From expressing one’s mood to describing the way something sounds, there exists a seemingly never-ending list of onomatopoeias (words that phonetically resemble the word that it describes) in the Japanese language. They act as adjectives, verbs, and adverbs, filling a void we have in English in an almost intuitive and natural way.
No matter how many there might be, these onomatopoeic words can be broken down into five categories:gieseigo are words for sounds that animals and humans make;giongo are words for actual sounds made by inanimate objects or that occur in nature;gitaigo are words that describe conditions or states;giyougo are words that describe movement and motion; andgijougo are words that describe feelings.
Of these,giseigoandgiongoare similar to the onomatopoeias we have in English, describing the way a dog barks or a car sounds. However, the latter three are unique to Japanese. These three are known as mimetic words, or ideophones. Rather than representing an actual sound, they are used to describe abstract things like feelings, or the way something moves.
Onomatopoeias and Food
When considering the application of these words, one of the best and more recognizable settings would be how they describe food. They can be used to describe the texture, the way one eats or drinks, and even something’s temperature. Japanese food onomatopoeias are so prevalent they’re even in the name of the famous dishshabu-shabu,which is thought to be the sound of the thin strips of meat as you swish them back and forth in the broth.
Here are a handful of some useful Japanese onomatopoeias to better express your love for food:
Also used to describe a feeling of being pleased with oneself,hoku-hoku is the hot and flaky texture of a freshly baked potato or pie as it crumbles in your mouth. It’s that warm burst of steam as it escapes the tender crust and fills you with joy.
Probably one of the most commonly heard food onomatopoeias,fuwa-fuwa describes the soft, fluffy texture of a stack of pancakes, or a loaf of fresh white bread. It’s the springy buoyancy and bounce of a marshmallow between your fingers, squishing down only to puff back up.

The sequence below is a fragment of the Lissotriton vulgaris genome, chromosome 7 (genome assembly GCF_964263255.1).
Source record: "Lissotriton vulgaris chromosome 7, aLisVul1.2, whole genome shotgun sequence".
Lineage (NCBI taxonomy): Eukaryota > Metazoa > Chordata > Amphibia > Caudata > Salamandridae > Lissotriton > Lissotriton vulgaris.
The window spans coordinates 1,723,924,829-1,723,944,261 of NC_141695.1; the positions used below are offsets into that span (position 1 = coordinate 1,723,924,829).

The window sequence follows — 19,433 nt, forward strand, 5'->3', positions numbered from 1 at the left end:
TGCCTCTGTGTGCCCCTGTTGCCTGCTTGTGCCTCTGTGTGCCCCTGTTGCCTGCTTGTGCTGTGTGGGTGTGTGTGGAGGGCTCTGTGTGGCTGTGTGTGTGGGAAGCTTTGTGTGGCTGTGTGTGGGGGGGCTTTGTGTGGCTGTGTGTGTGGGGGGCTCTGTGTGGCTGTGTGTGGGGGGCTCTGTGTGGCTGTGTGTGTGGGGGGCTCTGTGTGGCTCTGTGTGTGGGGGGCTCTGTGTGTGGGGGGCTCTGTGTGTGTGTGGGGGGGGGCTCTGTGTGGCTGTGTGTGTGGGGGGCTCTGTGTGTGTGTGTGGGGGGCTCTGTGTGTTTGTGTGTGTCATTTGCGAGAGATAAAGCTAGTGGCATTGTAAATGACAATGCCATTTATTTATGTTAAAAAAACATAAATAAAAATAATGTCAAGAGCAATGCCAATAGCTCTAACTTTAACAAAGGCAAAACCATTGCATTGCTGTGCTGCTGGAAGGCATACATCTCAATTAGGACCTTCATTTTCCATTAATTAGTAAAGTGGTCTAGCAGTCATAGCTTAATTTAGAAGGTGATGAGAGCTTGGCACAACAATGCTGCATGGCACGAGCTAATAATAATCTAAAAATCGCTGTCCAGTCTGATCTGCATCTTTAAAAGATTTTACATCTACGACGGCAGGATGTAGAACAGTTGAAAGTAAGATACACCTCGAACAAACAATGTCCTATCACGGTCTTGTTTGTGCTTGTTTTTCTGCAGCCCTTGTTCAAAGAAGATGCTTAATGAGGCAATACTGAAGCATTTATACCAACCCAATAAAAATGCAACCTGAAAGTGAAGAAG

As the word itself might suggest,mochi-mochi is used to describe that dense chewy feeling of amochi rice cake, but the use doesn’t stop there. Foods likeudonand even denser, doughier breads are alsomochi-mochi as long as they have that same bite to them.
A word that might turn some people off,neba-nebais an onomatopoeia used to describe the slimy texture of foods likenattō, okra, and raw eggs. It is meant to evoke the feeling of something sticky, stringy, and goopy. In other words, if it’s gooey and viscous, it’s probablyneba-neba.
Think of that sound you hear when you bite into the crispy crust of a freshly fried piece of chicken. That’skari-kari. Being multi-purpose, it describes both the sound and the texture of any crisp, crunchy food, from fried treats to the snap of a fresh cucumber.
Have you ever felt the satisfying snap of biting into a fresh shrimp or plump hotdog? If so, then you’ve experienced the springy resistance and snap ofpuri-puri.
Not all food onomatopoeias describe desirable textures. Takepasa-pasa, for example. It’s a word you might use to talk about a dry, shriveled up orange or stale piece of bread. When all the moisture, life, and flavor has drained out of something, what you’re left with ispasa-pasa.
Tsuru-tsuru, zuru-zuru, churu-churu
If you enjoy ramen, sōmen,soba, orudon, these are a few words for you. As previously mentioned, one of the categories of onomatopoeias describe actions or movement. In this case,zuru-zuruandchuru-churuare used to express the action of slurping up some noodles. To do that, you’ll want your noodlestsuru-tsuru, nice and slippery.
As a Japanese learner, I find Japanese onomatopoeias to be one of the most intriguing aspects of the language. The more I learn, the more I feel how intuitive and natural these words feel in the way the sounds themselves so effectively evoke the feelings they’re meant to describe.
If your interest was piqued by this small list, I encourage you to search out more Japanese onomatopoeias that speak to you in some way. For further reading on the subject you might head over to this incredible article by Tofugu:Japanese Onomatopoeias: The Definitive Guide.
About the author: The spark that lit Kevin Kilcoyne’s interest in Japanese culture began in elementary school through a friendship with his then classmate Keisuke. Since then, that passion has evolved and bloomed to encompass more than just video games and manga, leading Kevin to live in Japan as a participant of the JET program. During his time in Japan, Kevin sought out as many foods as he could, the experiences and taste memories lingering long after they had gone. Now he is forging a path to link his passions for Japanese food, history, and visual culture and is planning for his return to live in Japan once again. For now, you can find Kevin on Instagram (@waruishouten) where he posts his photography and illustration work. Keep an eye out for more posts and updates as Kevin delves more deeply into his passions for writing and food!